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Re: scratch/accurate-warning-pos: next steps.

From: Alan Mackenzie
Subject: Re: scratch/accurate-warning-pos: next steps.
Date: Mon, 10 Dec 2018 21:03:10 +0000
User-agent: Mutt/1.10.1 (2018-07-13)

Hello, Eli.

On Mon, Dec 10, 2018 at 22:06:33 +0200, Eli Zaretskii wrote:
> > Date: Mon, 10 Dec 2018 19:35:57 +0000
> > Cc: address@hidden
> > From: Alan Mackenzie <address@hidden>

> > > Then how about invoking this alternative interpreter only if the prime
> > > interpreter detected a warning or error while byte-compiling?  You
> > > could invoke the alternative interpreter only on the form where the
> > > problem was detected, with the goal of "drilling down" to find the
> > > exact position of the problematic symbol(s).

> > That would mean starting the byte compilation with no position
> > information being gathered, and then when an warning occurs, aborting
> > the compilation and starting again from scratch with the position
> > information being gather and alternative interpreter being used.

> Not necessarily.  It could mean invocation of a special code whose
> goal is to find the position of an error in a given form.  The
> position of the beginning of this form will have been known, as AFAIU
> the existing byte compiler does collect that, or has means to
> determine that.

We know the position of the beginning of the form, yes.  We need some way
of determining the source position of a symbol, cons, or vector on the
inside of this form.

The traditional alist of symbols and positions is one way, and it no
longer works well (if it ever did).  Symbols with position is another
way, which appears to work well, in spite of the complexity.

You seem to be proposing a third way, but without giving away any

> > The problem is, that we cannot use #<symbol nil at 666> in the normal
> > interpreter, since it is not EQ nil there.

> I'm not sure you must use symbols with positions in the above
> arrangement, you could simply invoke special-purpose code that
> analyzed the problematic form.  But if you do need to use symbols with
> positions, you could do this only when looking for error position, so
> other symbol comparisons will not be affected.

I'm not sure how this special-purpose code would work.  Say we find an
error or warning involving symbol foo as the car of some form, I can't
see any way of determining its source position that doesn't involve going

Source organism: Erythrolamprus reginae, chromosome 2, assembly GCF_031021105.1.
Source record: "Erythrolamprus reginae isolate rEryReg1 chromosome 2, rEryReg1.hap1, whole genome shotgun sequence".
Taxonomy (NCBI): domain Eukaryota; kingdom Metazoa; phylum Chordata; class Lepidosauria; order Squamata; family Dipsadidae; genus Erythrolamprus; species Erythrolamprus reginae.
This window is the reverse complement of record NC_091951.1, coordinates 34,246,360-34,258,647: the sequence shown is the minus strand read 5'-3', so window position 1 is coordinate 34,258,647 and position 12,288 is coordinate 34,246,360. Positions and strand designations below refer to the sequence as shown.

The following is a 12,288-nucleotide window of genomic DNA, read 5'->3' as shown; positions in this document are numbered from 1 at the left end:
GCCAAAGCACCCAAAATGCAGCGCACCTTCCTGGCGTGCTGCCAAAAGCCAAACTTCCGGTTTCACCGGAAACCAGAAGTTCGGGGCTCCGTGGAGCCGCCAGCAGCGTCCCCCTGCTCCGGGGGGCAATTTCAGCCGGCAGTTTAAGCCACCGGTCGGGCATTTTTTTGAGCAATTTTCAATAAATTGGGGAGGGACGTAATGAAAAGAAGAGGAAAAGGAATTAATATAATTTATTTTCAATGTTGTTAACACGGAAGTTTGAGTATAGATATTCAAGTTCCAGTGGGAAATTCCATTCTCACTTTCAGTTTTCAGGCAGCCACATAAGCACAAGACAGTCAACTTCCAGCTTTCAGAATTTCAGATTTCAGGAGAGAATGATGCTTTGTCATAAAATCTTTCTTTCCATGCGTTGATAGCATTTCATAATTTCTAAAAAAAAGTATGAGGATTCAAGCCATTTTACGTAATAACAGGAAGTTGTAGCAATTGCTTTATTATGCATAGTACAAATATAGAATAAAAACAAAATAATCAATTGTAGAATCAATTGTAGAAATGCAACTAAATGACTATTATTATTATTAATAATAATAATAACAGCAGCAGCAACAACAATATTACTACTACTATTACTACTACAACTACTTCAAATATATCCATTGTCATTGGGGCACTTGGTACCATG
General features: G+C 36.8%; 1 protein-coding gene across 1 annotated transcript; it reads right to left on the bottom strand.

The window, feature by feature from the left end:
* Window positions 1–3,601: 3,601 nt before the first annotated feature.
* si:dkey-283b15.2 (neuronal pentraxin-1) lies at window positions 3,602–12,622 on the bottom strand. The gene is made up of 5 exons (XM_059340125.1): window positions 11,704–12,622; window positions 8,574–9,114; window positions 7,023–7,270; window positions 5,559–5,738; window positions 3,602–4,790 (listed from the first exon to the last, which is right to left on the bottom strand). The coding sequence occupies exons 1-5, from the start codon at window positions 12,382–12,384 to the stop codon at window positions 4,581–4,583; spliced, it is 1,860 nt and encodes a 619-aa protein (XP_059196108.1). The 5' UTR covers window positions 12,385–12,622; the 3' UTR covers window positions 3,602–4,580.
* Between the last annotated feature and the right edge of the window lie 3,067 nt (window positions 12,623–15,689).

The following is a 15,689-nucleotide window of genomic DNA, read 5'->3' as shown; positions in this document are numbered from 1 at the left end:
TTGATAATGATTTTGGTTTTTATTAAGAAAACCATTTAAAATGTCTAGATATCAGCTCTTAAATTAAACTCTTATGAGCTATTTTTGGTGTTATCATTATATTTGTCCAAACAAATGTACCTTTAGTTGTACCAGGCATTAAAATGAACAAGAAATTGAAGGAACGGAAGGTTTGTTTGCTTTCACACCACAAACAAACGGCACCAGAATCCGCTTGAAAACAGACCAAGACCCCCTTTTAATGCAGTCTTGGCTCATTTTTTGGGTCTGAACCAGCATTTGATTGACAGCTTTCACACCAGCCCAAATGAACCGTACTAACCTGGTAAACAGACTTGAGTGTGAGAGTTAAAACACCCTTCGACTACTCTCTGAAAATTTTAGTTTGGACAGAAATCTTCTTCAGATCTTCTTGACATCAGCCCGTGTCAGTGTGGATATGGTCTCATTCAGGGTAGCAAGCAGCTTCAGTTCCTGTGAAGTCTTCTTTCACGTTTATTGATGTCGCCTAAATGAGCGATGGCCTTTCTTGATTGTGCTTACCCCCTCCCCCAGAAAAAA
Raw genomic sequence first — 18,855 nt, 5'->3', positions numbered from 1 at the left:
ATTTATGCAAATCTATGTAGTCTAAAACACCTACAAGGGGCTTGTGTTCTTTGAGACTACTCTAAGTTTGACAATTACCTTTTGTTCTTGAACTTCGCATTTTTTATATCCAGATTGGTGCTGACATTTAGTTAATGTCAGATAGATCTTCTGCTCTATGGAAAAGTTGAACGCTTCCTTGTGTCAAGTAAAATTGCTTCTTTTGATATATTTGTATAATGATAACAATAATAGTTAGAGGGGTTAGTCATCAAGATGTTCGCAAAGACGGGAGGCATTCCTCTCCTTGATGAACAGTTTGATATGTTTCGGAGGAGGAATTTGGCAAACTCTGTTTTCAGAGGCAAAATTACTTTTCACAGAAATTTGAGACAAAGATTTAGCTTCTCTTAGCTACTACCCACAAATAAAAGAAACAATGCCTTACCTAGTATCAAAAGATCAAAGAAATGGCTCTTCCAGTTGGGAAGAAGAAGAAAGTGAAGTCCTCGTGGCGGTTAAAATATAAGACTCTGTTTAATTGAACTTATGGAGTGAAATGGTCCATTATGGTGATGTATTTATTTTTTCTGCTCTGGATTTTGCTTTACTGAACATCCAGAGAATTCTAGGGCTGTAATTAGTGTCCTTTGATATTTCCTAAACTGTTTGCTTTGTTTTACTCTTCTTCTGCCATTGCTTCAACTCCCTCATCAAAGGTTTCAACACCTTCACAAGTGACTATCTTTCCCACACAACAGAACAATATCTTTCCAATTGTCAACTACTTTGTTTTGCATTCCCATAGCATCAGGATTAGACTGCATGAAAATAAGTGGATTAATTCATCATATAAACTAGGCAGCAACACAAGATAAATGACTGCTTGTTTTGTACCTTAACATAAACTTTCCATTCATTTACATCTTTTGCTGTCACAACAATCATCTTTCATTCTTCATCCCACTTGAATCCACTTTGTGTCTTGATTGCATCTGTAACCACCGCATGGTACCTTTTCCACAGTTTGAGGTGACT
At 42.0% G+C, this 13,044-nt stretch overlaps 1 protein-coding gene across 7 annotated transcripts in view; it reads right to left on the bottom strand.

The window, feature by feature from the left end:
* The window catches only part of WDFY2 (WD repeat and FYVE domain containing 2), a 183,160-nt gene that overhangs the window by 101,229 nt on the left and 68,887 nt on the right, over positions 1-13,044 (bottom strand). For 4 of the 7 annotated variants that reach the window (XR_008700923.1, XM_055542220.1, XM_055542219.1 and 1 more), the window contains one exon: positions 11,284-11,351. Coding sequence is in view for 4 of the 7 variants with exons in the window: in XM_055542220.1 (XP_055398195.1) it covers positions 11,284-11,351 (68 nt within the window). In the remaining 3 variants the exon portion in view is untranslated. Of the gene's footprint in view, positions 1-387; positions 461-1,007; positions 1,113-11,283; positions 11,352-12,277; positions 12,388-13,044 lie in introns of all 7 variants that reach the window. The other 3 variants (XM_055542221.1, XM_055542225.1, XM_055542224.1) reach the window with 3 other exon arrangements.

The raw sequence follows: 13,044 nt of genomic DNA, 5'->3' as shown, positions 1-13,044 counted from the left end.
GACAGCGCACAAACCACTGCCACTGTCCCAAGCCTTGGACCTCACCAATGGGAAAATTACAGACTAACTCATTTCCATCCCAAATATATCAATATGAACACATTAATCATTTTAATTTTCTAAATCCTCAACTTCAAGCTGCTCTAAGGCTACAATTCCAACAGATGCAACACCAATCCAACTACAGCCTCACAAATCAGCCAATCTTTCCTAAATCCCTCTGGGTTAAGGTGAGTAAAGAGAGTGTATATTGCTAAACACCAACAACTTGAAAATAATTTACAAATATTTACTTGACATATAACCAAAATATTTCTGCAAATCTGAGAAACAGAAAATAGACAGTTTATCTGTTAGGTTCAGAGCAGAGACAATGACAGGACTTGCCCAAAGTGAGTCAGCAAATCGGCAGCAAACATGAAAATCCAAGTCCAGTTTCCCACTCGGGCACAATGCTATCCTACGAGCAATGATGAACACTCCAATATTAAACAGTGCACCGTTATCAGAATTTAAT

back to the position of the beginning of the form, and slogging through
the form, somehow.

Maybe, rather than reading the form, we could scan it a token at a time,
storing it in, say vectors, rather like a traditional non-lisp compiler
does.  But this is hardly attractive, and would be a LOT of work.

> > I understand the idea, yes.  But given the timings I measured in the
> > existing scratch/accurate-warning-pos (IIRC, around 11% - 12% for an
> > actual compilation) and the fact that in the alternative interpreter,
> > the slowdown will be somewhat less (one fewer flag comparison per EQ,
> > NILP, ...., and we can drop the traditional alist of symbols and
> > positions which is running alongside the new symbols with position) it
> > may not be worth the extra complexity.

> Yes, but what you suggested as the implementation of the alternative
> interpreter includes a heck of complexity of its own, IMO.

It does, yes.  Partly imposed by external circumstances.  ;-)

> The idea I proposed doesn't even require changes in basic types, it
> could hopefully be implemented with "normal" Lisp.

The symbols with positions idea doesn't conceptually change basic types
either - it just adds annotations to an existing type.  Anything you
could do with symbols before, you can still do with
symbols-with-positions and get the same answers now.

If you have come up with a new way of getting a source position for a
symbol or a cons, please detail it here.  I recognise the complexity in
what I'm proposing and what I've already implemented, and I don't think
it's good; it's just less bad than anything else that's come up, so far.

Alan Mackenzie (Nuremberg, Germany).

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